The Bog Babes are a group of young volunteers based at RSPB Scotland Forsinard Flows. They are dedicated to protecting and restoring the incredible peatland in the Flow Country. In this blog, they explain why peatlands are so important, and what we can do to help.

Peatlands are an incredibly important and beautiful landscape found throughout the UK - 12% of the UK is considered peatland and over 60% of this is found in Scotland! Despite being an invaluable habitat for people and species around the world, peatlands have been forgotten in the past when it comes to protecting our environment. One of the key benefits of peatlands is their ability to capture and store carbon within peat, a process that occurs over decades (just 1mm of peat is formed each year!), and which helps to mitigate the worst effects of climate change.  Peatlands maintain biodiversity, supporting an impressive array of fungi, plant and animal species, and also regulate water flow through storage of water, minimising the risk of flooding and improving water quality.

Unfortunately, our peatlands are under threat. Many of our peatlands have been drained for forestry or agricultural purposes over several decades, causing the release of stored carbon into the atmosphere as CO2 and increasing the risk of wildfires. In other areas of the UK peat is extracted and burnt for fuel or horticulture. Currently, nearly three million cubic metres of peat is sold each year for horticultural use in people’s gardens. It is a popular choice for gardeners due to its ability to hold water, retain nutrients and maintain soil structure. However, many gardeners may be unaware of the disastrous consequences of their fertiliser choice.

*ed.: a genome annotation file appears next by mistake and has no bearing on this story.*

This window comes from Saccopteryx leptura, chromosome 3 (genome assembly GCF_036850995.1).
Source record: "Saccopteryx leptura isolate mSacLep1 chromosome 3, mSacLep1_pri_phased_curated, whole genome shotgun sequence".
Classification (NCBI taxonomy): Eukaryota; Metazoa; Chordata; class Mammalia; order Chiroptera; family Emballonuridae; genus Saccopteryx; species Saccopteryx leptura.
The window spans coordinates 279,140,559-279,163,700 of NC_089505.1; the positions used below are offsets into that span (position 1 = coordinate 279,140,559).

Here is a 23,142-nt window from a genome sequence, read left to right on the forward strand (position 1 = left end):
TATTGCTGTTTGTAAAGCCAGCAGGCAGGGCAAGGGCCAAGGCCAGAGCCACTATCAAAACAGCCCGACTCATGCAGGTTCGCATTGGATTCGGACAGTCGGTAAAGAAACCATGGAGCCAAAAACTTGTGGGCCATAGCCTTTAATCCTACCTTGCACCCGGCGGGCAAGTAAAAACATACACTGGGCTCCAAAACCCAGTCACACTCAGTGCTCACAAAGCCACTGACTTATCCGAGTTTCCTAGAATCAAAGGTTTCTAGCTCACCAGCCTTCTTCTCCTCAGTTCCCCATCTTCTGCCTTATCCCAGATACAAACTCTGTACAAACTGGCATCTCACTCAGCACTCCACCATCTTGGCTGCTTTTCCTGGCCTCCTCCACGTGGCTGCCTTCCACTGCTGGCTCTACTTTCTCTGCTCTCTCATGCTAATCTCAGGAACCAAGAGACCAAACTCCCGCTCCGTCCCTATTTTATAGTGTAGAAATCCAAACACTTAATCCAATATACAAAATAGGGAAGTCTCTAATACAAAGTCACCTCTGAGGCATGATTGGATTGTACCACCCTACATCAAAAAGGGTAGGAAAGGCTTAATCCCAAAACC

Peat extraction is an incredibly damaging process to the peatlands and further degrades our already vulnerable peatlands. Commercial peat extraction, which involves stripping the land of vegetation and drainage of the area, is entirely unsustainable; just one year of extraction results in the destruction of over 500 years-worth of peat formation. In the UK, losing just 5% of our peatland carbon would be equivalent to the country’s entire annual greenhouse gas emissions.

It is important that we not only protect what peatlands we have left but aim to restore those which we have already damaged. There are many alternatives to horticultural peat use, including compost, coconut coir and woody material.

You can help – by joining the RSPB in our campaign to end the use of horticultural peat, buying peat-free compost and signing our petition, you can proudly take your place in the fight against the destruction of our wonderful peatlands.

Sphagnum moss in a pool.

Anonymous